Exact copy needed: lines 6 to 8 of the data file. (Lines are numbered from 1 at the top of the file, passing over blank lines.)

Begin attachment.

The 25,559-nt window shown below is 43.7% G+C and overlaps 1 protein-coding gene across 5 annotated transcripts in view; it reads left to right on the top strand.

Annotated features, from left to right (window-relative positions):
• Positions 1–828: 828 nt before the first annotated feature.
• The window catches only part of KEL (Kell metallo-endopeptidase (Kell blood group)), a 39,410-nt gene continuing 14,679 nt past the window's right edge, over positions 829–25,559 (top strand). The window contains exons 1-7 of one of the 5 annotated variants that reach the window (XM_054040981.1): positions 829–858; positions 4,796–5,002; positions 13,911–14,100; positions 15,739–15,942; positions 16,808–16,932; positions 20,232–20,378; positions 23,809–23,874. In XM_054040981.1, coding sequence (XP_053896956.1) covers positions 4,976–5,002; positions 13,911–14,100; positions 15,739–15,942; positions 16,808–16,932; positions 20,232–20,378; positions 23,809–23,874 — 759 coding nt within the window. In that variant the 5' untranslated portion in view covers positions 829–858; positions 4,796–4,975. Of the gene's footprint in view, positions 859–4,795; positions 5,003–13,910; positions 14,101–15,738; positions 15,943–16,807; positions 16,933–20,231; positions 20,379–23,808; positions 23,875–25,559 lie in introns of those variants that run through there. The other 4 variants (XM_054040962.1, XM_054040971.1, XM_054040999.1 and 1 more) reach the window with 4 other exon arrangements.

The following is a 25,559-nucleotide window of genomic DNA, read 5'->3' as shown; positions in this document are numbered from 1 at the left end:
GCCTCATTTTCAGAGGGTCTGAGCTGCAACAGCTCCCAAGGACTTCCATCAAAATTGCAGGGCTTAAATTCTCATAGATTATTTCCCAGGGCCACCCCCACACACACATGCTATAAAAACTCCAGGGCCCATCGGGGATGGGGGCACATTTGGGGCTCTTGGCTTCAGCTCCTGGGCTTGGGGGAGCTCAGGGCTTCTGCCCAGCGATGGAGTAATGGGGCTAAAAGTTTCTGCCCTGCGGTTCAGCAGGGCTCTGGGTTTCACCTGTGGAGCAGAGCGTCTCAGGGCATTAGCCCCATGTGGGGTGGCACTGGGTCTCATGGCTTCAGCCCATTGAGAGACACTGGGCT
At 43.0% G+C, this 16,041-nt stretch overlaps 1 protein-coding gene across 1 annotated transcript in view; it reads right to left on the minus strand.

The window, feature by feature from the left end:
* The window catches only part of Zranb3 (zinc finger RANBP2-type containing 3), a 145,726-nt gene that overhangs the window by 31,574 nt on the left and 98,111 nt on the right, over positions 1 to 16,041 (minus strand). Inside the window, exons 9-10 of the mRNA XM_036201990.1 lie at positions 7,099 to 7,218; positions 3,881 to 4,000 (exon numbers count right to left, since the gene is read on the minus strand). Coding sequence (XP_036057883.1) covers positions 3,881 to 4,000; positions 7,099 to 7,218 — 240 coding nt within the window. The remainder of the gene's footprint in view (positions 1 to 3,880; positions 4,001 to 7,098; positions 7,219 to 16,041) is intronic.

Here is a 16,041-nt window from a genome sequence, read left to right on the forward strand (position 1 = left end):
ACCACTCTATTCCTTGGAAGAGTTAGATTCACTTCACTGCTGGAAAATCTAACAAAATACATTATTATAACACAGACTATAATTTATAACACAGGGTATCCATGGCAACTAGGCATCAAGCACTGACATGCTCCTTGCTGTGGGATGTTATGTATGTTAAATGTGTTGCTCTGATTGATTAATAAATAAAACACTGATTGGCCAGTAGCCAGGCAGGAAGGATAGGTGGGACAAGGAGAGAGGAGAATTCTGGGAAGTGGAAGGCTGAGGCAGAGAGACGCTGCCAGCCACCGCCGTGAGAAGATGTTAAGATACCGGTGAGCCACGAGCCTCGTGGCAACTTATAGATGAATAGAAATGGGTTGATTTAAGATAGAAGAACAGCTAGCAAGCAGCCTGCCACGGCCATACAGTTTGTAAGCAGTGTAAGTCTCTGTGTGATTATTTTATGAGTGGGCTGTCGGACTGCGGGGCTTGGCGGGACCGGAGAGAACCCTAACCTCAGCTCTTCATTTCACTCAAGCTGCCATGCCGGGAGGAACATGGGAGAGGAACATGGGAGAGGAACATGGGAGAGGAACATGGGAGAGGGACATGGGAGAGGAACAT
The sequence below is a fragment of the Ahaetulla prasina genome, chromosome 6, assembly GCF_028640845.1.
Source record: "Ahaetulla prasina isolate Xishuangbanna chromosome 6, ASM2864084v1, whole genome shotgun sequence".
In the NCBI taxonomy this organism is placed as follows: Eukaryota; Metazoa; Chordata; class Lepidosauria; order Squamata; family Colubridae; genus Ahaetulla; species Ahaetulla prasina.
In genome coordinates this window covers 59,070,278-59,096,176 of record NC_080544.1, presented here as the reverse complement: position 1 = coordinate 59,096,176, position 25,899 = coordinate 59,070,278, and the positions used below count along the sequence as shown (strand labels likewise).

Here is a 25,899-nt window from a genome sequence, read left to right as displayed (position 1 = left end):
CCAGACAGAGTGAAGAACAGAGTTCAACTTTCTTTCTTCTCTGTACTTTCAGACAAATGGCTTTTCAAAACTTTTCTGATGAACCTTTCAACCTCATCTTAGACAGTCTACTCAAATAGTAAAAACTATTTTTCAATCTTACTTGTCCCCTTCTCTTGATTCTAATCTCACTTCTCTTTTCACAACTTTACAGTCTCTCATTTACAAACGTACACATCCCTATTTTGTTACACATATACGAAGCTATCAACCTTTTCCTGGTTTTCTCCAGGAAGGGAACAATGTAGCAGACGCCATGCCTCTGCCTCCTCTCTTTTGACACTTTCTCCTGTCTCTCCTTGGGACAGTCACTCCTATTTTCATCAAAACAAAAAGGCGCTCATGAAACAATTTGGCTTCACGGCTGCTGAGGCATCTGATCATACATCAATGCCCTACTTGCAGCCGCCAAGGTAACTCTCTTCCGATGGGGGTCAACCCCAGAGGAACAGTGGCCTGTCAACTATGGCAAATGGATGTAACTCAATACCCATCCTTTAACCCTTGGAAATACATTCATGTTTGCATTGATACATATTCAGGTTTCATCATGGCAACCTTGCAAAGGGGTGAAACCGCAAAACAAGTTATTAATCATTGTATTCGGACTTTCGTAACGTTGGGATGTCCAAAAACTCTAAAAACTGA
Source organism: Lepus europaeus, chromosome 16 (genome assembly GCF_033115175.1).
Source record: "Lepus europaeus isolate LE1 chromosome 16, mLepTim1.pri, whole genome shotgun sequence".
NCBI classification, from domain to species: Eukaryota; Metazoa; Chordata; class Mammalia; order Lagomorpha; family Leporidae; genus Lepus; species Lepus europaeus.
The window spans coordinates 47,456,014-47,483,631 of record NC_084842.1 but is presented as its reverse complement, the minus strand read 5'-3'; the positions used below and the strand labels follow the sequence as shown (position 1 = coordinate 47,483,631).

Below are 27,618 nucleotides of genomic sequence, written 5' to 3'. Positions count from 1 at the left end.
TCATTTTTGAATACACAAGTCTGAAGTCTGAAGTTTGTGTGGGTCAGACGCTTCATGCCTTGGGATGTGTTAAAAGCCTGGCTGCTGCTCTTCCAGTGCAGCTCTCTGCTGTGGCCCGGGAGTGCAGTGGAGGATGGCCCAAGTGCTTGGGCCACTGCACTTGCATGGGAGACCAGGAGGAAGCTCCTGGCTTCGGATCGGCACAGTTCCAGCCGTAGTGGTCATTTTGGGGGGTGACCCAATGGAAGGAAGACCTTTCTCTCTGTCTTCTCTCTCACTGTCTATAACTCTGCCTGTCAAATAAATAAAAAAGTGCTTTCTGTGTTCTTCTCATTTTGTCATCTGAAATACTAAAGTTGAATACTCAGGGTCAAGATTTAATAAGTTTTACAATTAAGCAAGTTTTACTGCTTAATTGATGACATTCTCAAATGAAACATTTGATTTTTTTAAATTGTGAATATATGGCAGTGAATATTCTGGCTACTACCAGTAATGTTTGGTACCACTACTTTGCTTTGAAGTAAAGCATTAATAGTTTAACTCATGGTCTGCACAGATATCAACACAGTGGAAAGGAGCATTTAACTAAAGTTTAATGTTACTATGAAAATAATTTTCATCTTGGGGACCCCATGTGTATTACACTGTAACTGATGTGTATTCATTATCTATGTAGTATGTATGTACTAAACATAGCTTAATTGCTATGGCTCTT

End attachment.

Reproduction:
GCCTCATTTTCAGAGGGTCTGAGCTGCAACAGCTCCCAAGGACTTCCATCAAAATTGCAGGGCTTAAATTCTCATAGATTATTTCCCAGGGCCACCCCCACACACACATGCTATAAAAACTCCAGGGCCCATCGGGGATGGGGGCACATTTGGGGCTCTTGGCTTCAGCTCCTGGGCTTGGGGGAGCTCAGGGCTTCTGCCCAGCGATGGAGTAATGGGGCTAAAAGTTTCTGCCCTGCGGTTCAGCAGGGCTCTGGGTTTCACCTGTGGAGCAGAGCGTCTCAGGGCATTAGCCCCATGTGGGGTGGCACTGGGTCTCATGGCTTCAGCCCATTGAGAGACACTGGGCT
At 43.0% G+C, this 16,041-nt stretch overlaps 1 protein-coding gene across 1 annotated transcript in view; it reads right to left on the minus strand.

The window, feature by feature from the left end: